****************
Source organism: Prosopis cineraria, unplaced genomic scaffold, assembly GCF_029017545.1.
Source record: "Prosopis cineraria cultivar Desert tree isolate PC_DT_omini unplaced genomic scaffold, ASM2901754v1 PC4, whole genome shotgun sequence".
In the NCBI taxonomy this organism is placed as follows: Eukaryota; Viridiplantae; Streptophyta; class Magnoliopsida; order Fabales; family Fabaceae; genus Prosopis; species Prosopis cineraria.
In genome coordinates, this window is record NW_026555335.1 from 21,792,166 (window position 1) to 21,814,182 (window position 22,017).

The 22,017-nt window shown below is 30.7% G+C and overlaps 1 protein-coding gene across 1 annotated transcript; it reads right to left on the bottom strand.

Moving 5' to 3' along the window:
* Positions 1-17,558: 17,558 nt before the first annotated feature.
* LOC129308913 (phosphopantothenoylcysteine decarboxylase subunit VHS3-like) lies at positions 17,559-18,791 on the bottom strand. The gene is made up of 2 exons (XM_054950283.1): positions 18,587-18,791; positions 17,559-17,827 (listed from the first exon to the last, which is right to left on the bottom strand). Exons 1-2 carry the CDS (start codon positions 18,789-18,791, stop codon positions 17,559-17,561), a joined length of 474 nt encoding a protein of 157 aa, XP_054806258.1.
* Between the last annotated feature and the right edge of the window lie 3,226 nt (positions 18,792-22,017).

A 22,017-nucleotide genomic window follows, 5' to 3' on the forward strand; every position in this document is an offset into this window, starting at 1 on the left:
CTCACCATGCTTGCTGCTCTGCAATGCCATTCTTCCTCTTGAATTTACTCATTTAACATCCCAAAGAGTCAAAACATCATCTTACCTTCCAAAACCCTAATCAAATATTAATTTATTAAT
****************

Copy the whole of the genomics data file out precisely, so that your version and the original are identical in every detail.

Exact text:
Source organism: Prosopis cineraria, unplaced genomic scaffold, assembly GCF_029017545.1.
Source record: "Prosopis cineraria cultivar Desert tree isolate PC_DT_omini unplaced genomic scaffold, ASM2901754v1 PC4, whole genome shotgun sequence".
In the NCBI taxonomy this organism is placed as follows: Eukaryota; Viridiplantae; Streptophyta; class Magnoliopsida; order Fabales; family Fabaceae; genus Prosopis; species Prosopis cineraria.
In genome coordinates, this window is record NW_026555335.1 from 21,792,166 (window position 1) to 21,814,182 (window position 22,017).

The 22,017-nt window shown below is 30.7% G+C and overlaps 1 protein-coding gene across 1 annotated transcript; it reads right to left on the bottom strand.

Moving 5' to 3' along the window:
* Positions 1-17,558: 17,558 nt before the first annotated feature.
* LOC129308913 (phosphopantothenoylcysteine decarboxylase subunit VHS3-like) lies at positions 17,559-18,791 on the bottom strand. The gene is made up of 2 exons (XM_054950283.1): positions 18,587-18,791; positions 17,559-17,827 (listed from the first exon to the last, which is right to left on the bottom strand). Exons 1-2 carry the CDS (start codon positions 18,789-18,791, stop codon positions 17,559-17,561), a joined length of 474 nt encoding a protein of 157 aa, XP_054806258.1.
* Between the last annotated feature and the right edge of the window lie 3,226 nt (positions 18,792-22,017).

A 22,017-nucleotide genomic window follows, 5' to 3' on the forward strand; every position in this document is an offset into this window, starting at 1 on the left:
CTCACCATGCTTGCTGCTCTGCAATGCCATTCTTCCTCTTGAATTTACTCATTTAACATCCCAAAGAGTCAAAACATCATCTTACCTTCCAAAACCCTAATCAAATATTAATTTATTAAT